The COVID-19 pandemic began reshuffling Dianna Malkowski’s life last week. That was when Ascension Medical Group Jackson Street in Oshkosh, where she works as a physician assistant, asked her to start rescheduling patient appointments.
Aiming to protect healthy patients from unnecessary exposure to the virus, Malkowski delayed some appointments to May and June, while switching others to remote sessions. Suddenly flush with free time, Malkowski looked for other ways to lend her skills during the crisis.
A job ad caught her eye. Barton Associates, a national health care staffing company, sought health workers to deliver telemedicine services. Malkowski reached out, only to learn that the company was not hiring physician assistants in Wisconsin at the moment.
The recruiter’s explanation sounded familiar to Malkowski, and it has irked many of Wisconsin’s 2,750-plus physician assistants for years: Wisconsin law restricts the activities of physician assistants more than some other states, making them less practical to hire for certain jobs.
Now, Wisconsin’s physician assistants are calling on Gov. Tony Evers to change the regulations, allowing them to help during an all-hands-on-deck public health crisis.
Evers has signaled he is open to waiving certain health care restrictions during the pandemic, but he has yet to offer specifics. Several state professional boards are also considering loosening certain rules.
Physician assistants — often called PAs — are a type of advanced practice provider, a category that also includes nurse practitioners. They may act like physicians in many respects, prescribing medications, managing treatment plans and making diagnoses.
But Wisconsin requires a physician to supervise each PA, and each physician may oversee no more than four PAs at once. Wisconsin is among 39 states with limits on physician-PA ratios. As of 2018, most of those states had the similar 4-1 ratio, according to a guide from the American Medical Association. Eight states had ratios below 4-1.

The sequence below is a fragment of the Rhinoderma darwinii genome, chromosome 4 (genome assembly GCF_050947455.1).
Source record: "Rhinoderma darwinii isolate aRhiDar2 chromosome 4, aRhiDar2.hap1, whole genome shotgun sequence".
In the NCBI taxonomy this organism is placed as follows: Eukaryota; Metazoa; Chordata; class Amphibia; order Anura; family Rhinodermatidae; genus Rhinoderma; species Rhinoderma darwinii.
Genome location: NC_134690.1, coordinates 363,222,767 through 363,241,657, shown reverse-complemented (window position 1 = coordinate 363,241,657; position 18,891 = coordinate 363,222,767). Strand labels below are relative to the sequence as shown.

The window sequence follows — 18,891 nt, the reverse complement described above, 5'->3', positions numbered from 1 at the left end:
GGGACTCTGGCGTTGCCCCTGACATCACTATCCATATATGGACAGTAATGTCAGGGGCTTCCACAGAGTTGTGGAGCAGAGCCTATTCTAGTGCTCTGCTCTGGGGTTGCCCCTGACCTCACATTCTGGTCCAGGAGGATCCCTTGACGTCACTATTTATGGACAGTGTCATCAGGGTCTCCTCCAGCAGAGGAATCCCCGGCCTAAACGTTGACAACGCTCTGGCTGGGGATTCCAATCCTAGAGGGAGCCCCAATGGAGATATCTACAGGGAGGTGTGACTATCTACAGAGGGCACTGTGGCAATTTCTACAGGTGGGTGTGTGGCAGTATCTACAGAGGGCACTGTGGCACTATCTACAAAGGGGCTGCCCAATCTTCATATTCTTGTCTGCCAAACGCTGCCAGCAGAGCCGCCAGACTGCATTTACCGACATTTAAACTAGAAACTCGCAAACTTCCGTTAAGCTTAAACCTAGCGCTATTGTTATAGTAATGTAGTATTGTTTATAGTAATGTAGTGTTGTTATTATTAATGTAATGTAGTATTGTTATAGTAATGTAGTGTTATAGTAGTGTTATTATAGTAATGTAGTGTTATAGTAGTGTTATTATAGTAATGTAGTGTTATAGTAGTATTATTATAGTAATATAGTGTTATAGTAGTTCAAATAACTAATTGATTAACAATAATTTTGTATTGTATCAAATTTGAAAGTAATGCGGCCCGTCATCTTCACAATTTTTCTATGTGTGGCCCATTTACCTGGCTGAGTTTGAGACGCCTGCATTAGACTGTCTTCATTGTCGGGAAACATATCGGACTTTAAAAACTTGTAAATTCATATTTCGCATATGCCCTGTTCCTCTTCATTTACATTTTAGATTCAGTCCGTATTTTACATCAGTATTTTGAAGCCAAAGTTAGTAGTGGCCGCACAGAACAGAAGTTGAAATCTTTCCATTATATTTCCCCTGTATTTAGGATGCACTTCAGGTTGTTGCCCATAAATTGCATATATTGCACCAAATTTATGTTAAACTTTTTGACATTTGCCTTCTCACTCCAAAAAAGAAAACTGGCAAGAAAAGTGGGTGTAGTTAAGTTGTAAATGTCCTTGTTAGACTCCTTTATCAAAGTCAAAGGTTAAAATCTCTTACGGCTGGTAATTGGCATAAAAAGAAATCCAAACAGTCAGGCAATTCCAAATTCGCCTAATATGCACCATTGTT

That means staffing agencies interested in PAs from Wisconsin and similarly regulated states must also hire enough physicians to supervise them. Malkowski said the Barton Associates recruiter told her that is a costly proposition. The firm did not respond to an interview request.
Malkowski called it "very frustrating" that regulations could keep her on the sidelines during a pandemic that is exposing vulnerabilities in the nation’s health care workforce. The Barton Associates recruiter vowed to call again if Wisconsin waives or loosens its supervision requirements, Malkowski said.
In Wisconsin, physician assistants’ scope of practice — or the procedures and actions they are allowed to take — is restricted to that of their supervising physician, even if the PA is trained in other areas of medicine.
Thirty-eight other states, however, allow a medical practice to determine the scope of a PAs work, according to a guide on the Barton Associates website updated in January.
Jamie Silkey, a physician assistant in orthopedic surgery in Milwaukee’s Froedtert & Medical College of Wisconsin regional health network, said the urgent need for medical providers during the pandemic shines a "brighter light" on the need for flexibility.
If not for regulatory barriers, PAs, who are trained as generalists, could "step in and mitigate this gap we might have in health care coverage," said Silkey, who is also assistant director for advanced practice providers at Froedtert.
Silkey said the state should allow PAs with intensive care experience, for instance, to work in ICUs, even if they typically work elsewhere in the hospital. But Wisconsin PAs can practice only in the specific area of the doctor listed on their license. Under current law, PAs who shift to the ICU would have to formally change their scope of practice and find another supervising physician.